The debate regarding the supposed new portrait of Jane Austen and the quest for its authentication continues. I am amazed at the sheer number of visitors this topic has attracted to the site. You have come in your tens of thousands to view this one post about the BBC documentary since I wrote it last week. Amazed. So…I thought you all might appreciate a post about very new developments.
Go here for a sight of this thoughtful article written by Bendor Grosvenor, art historian, of Philip Mould and Company . Philip Mould is, of course, famous as an art historian and for discovering “sleepers”, that is, unknown or misattributed portraits. So you can understand why his firm and its employees would have an interest in this authentication process. In his article Dr Grosvenor makes some interesting points as to why he doubts the portrait is of our Jane Austen. I find his comments regarding the style of handwriting of the inscription “Miss Jane Austin “ which can be found on the reverse of the drawing totally fascinating.
Both he and his colleague, Emma Rutherford, who was also in the documentary, Jane Austen : the Unseen Portrait, have recently been sent high-resolution images of the drawing for their further consideration. Emma Rutherford is an expert on miniatures and in the programme explained the use of the plumbago technique and how it fell out of fashion in the early 18th century. You may also recall reading my review of her superb book, Silhouette: the art of the Shadow, here.If you explore the miniatures on the Philip Mould website you will recognise that many of them were included in the Austen documentary.
If I interpret her tweets correctly, it would seem that Dr Byrne is now appearing to pursue the argument that the inclusion of Westminster Abbey in the drawing may be due to the fact that Jane Austen’s brother, Frank, was made a Companion of the Order of the Bath in 1815, something she thinks is missed by most Austen biographers. In Jane Austen’s Sailor Brothers( 1905), which was of course written by Frank’s grandson, John Henry Hubback and his daughter, Edith Charlotte Hubback, the award is clearly mentioned:
During these years on shore several honours fell to his (Frank’s-jfw) share. He had been awarded his C.B. in 1815 on the institution of that distinction. In 1825 he was appointed Colonel of Marines and in 1830 Rear- Admiral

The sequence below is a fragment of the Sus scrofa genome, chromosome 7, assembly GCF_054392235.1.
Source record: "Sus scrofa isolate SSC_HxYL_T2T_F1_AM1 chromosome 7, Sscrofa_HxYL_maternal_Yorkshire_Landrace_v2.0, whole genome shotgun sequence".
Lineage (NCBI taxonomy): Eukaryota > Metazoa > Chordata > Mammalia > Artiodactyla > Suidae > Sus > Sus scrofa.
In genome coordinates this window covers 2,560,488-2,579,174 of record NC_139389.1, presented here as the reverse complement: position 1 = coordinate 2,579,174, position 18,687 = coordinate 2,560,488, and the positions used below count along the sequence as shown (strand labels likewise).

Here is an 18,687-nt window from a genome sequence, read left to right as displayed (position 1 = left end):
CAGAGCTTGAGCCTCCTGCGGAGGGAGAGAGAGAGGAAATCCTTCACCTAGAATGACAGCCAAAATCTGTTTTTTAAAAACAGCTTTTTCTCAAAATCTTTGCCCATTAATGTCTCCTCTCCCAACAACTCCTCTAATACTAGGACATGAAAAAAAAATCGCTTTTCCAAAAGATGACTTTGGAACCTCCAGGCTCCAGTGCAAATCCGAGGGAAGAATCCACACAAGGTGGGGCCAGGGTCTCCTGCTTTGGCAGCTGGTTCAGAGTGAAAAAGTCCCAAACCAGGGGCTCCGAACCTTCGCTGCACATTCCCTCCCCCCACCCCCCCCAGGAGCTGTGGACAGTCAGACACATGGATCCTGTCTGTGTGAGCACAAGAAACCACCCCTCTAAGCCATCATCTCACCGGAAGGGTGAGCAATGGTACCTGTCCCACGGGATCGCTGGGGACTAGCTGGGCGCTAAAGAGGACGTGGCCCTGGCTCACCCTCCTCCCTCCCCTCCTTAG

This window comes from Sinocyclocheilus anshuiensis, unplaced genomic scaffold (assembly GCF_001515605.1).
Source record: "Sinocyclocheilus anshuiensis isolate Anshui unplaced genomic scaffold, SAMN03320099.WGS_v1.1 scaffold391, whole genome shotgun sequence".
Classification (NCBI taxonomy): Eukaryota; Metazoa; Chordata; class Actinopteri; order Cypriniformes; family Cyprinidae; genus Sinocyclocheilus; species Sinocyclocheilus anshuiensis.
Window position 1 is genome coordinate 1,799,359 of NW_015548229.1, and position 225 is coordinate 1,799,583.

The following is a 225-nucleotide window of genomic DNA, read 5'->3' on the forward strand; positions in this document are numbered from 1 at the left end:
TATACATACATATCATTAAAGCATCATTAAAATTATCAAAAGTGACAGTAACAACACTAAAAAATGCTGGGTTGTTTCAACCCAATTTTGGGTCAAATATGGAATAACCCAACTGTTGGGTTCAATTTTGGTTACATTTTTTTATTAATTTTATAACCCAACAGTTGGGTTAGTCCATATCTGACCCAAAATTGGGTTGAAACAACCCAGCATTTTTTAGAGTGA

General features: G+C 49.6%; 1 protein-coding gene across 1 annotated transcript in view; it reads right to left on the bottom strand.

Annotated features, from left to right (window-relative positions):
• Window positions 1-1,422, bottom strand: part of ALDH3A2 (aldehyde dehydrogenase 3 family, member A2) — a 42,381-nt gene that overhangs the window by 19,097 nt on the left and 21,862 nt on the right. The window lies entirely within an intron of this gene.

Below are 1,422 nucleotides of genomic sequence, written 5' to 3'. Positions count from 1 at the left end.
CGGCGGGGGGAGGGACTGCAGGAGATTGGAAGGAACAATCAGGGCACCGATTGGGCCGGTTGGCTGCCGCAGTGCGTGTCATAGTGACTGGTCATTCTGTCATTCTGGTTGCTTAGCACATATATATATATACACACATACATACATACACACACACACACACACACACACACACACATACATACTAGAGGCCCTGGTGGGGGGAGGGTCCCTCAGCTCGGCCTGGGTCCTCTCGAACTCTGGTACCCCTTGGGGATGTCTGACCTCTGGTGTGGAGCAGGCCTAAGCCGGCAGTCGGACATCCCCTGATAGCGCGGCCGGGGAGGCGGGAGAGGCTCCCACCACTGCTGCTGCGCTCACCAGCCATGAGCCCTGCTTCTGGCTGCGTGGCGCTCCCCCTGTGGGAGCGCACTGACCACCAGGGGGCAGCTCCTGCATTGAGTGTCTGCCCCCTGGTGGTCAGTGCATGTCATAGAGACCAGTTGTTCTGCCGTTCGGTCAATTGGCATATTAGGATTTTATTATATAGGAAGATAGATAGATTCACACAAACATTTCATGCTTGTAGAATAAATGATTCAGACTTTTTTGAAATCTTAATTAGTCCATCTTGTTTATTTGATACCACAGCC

The Order of the Bath is an ancient order of chivalry, the fourth senior order of the British orders of chivalry. It was organised into its modern form by George I in 1725 and during the 18th and 19th centuries it was primarily a military order. (Now senior civil servants are eligible to be honoured by membership of the Civil Division as opposed to the Military Division) The connection with Westminster Abbey is that Henry VII’s exquisite chapel, at the extreme east of the building, is the Chapel of the Order. Sadly from 1812 until 1913 it would appear that the orders association with the Chapel was in name only, for as the Abbey’s website explains:
The Order was enlarged in 1815 and three classes of knights were formed: Knights Grand Cross, Knights Commander and Companions. A small number of distinguished civilians were also admitted at this time and in 1847 a civil division of Knights Commander and Companions was added. As a result of the increased numbers after 1812, due in part to the Napoleonic wars, no installations took place in the chapel until 1913 when George V revived the service and the erection of stall-plates, banners and crests was begun again.
So, if I interpret that correctly, there would not have been any ceremony for the family to attend at the Abbey,and the association with that particular place would surely be lessened?
I also think we do have to concede that the connection with Westminster Abbey is Frank’s and not his sisters. Would a reference to the Abbey really have been inserted into a portrait of Jane Austen? And why, if this was the connection, was only the corner of Westminster Abbey’s west front shown (together with the tower of St Margaret’s) in the drawing? In any event if Franks C.B. was the connection/allusion then would it not have been more appropriate to show the exterior of the chapel, which is at the eastern end of the building ( that is, on the opposite side of the Abbbey as recorded in this picture)? Here is a plan of the Abbey as it was in 1894, from Wikipedia, which I have marked to show the position of Henry VII’s Chapel and the approximate view-point from which view in the drawing was taken. Do note you can click on it to enlarge it.
This morning,(and this something I have only just discovered, having written the last paragraph a few hours ago!) Bendor Grosvenor has slightly altered his original view of this, in light of the information regarding Frank’s honour, but still maintains that a puzzle remains. If the connection is to the Abbey then why is the view shown in the portrait primarily that of St Margaret’s? Go here to see.
More evidence of the interchangeable nature the spelling of Austen as opposed to Austin has been discovered, for Frank Austen was gazetteered as Francis Austin in the London Gazette when he was awarded his C.B.